White Sox fans know Michael Brantley all too well.

Brantley spent the first decade of his major league career as a Cleveland Indian and faced off against the South Siders on a regular basis. For the most part, he did quite well against them, the owner of a .280/.326/.418 slash line, 12 home runs and 59 RBIs against them in 116 games. So the best reason for the White Sox to sign Brantley this winter might be so they don’t have to pitch to him anymore.

Seriously, though, Brantley has put together a quietly strong big league career to this point. He’s slashing .295/.351/.430 in his career with a trio of All-Star appearances under his belt and a top-three AL MVP finish from 2014. There are certainly bigger names on the outfield market — Bryce Harper and A.J. Pollock come to mind — but Brantley would be a nice fit just about anywhere.

The main concern with Brantley is his health. He played in just 101 games over the 2016 and 2017 seasons. But he played in 143 games in 2018, a positive sign.

The White Sox don’t need an outfielder like Brantley, necessarily. They’re not expected to contend for a championship in 2019, and the outfield is perhaps the deepest area in their minor league system. If they’re content to keep playing the waiting game in 2019 while all those prospects develop into the team of the future, the outfield would figure to stock itself over the next couple seasons. Eloy Jimenez, the team’s top-ranked prospect, figures to reach the majors early on next season and would figure to command an everyday corner-outfield spot. Brantley played all but seven of his games last season in left field, the same spot where Jimenez spent most of his time in the minors.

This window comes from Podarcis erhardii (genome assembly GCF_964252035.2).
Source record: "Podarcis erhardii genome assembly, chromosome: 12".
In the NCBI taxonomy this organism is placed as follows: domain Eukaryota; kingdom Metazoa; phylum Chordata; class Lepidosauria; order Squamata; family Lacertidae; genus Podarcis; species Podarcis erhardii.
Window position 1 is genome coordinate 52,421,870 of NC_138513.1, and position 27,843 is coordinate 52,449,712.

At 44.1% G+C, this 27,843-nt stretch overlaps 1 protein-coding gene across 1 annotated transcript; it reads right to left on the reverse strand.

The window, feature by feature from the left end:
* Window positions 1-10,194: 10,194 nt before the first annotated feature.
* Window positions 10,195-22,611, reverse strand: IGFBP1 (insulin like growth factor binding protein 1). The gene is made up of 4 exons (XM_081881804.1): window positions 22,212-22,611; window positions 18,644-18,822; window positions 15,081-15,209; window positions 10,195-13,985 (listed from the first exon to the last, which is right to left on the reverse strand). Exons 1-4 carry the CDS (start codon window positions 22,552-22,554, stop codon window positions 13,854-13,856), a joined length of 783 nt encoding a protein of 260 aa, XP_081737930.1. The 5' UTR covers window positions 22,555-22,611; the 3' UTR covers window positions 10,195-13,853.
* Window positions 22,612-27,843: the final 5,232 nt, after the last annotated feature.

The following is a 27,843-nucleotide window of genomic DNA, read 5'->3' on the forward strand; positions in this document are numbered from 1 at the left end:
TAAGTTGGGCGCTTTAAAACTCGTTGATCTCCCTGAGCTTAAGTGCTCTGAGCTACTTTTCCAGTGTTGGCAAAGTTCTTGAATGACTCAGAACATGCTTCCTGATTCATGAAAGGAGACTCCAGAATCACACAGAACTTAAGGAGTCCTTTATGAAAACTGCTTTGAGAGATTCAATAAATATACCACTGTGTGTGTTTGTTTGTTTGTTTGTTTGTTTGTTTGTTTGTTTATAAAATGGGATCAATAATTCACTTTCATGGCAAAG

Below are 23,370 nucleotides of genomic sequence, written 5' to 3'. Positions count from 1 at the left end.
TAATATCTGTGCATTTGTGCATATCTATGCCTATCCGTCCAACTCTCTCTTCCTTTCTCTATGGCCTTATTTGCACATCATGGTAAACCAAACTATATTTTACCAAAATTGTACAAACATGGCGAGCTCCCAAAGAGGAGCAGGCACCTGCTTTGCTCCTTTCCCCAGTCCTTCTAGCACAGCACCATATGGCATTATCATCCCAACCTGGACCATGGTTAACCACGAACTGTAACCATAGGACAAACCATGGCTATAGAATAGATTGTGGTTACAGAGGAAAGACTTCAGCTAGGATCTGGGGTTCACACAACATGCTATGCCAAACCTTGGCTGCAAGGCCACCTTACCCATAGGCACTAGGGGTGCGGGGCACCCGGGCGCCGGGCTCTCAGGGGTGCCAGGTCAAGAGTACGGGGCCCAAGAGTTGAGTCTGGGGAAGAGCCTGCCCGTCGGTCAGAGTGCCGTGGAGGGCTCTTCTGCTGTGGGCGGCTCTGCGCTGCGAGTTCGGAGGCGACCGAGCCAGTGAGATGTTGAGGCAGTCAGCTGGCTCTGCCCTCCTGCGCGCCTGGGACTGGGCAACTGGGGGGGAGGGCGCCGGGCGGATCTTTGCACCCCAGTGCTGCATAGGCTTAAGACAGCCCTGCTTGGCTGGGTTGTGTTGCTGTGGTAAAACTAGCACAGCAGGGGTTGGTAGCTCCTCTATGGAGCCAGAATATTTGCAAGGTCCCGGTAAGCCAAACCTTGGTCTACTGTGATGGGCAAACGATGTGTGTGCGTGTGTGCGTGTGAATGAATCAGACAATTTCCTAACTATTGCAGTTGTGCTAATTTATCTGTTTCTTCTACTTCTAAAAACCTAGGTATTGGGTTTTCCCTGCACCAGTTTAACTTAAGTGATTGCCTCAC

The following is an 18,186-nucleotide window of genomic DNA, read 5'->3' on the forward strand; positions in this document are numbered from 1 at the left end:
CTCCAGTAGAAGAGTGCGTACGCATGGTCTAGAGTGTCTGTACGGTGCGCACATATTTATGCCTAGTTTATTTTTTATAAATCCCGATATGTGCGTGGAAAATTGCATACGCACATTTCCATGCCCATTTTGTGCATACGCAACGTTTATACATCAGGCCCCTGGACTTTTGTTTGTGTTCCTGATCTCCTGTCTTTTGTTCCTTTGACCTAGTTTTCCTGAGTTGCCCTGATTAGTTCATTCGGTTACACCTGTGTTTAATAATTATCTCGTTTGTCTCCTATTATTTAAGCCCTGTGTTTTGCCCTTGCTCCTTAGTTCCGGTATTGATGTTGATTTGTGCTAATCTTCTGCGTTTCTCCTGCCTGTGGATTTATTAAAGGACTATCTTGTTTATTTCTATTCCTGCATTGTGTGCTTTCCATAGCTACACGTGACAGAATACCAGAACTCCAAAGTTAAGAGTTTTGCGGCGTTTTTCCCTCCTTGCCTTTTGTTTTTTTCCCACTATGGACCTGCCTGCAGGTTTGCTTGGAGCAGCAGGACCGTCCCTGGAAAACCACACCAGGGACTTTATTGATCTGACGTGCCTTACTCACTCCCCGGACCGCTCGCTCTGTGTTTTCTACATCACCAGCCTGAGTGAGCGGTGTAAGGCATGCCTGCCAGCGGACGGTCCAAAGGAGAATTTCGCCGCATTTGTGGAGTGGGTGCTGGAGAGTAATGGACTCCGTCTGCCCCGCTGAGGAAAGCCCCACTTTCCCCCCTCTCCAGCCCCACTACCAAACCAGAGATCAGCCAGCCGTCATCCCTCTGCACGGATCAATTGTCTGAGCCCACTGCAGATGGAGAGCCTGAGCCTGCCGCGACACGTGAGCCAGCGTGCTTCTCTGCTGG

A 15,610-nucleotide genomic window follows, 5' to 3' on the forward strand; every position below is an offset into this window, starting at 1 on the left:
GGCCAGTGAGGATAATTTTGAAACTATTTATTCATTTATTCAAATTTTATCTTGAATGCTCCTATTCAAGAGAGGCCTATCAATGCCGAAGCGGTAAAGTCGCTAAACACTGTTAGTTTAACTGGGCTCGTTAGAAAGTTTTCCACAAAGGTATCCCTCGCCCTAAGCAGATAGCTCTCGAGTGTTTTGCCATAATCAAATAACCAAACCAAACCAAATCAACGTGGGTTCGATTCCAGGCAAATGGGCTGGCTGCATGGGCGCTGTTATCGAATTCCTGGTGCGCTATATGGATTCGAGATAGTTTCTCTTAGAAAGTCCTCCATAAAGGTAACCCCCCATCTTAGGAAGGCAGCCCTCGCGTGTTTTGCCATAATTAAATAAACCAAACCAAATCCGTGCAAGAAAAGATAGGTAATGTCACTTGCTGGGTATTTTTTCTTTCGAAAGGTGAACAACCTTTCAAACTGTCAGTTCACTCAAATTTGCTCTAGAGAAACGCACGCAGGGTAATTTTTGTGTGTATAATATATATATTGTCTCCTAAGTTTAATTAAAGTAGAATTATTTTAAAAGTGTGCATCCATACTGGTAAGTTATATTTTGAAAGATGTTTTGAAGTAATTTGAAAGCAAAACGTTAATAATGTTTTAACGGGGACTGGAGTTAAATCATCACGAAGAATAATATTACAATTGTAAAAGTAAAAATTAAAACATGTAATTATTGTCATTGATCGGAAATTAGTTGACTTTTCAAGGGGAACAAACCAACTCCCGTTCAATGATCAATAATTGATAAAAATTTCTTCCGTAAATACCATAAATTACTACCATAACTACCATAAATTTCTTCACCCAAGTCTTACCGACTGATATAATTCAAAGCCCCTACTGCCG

But the White Sox current major league outfield leaves a lot to be desired, with subpar offensive seasons from Adam Engel, Nicky Delmonico and Avisail Garcia in 2018 and Daniel Palka seemingly best suited for a DH role. Brantley would be an obvious upgrade from an offensive standpoint.

Plus, Brantley would bring some veteran experience to a very young team and could act in a mentor-type role among position players that James Shields was able to fill among starting pitchers last season.

But Brantley is also 31 years old, and it would be a worthwhile question to wonder whether he would align with their long-term plans.

Like with any potential signing, the White Sox have the financial flexibility to make a Brantley addition work. But it seems there are more pressing needs that need addressing and additions that could make a greater long-term impact.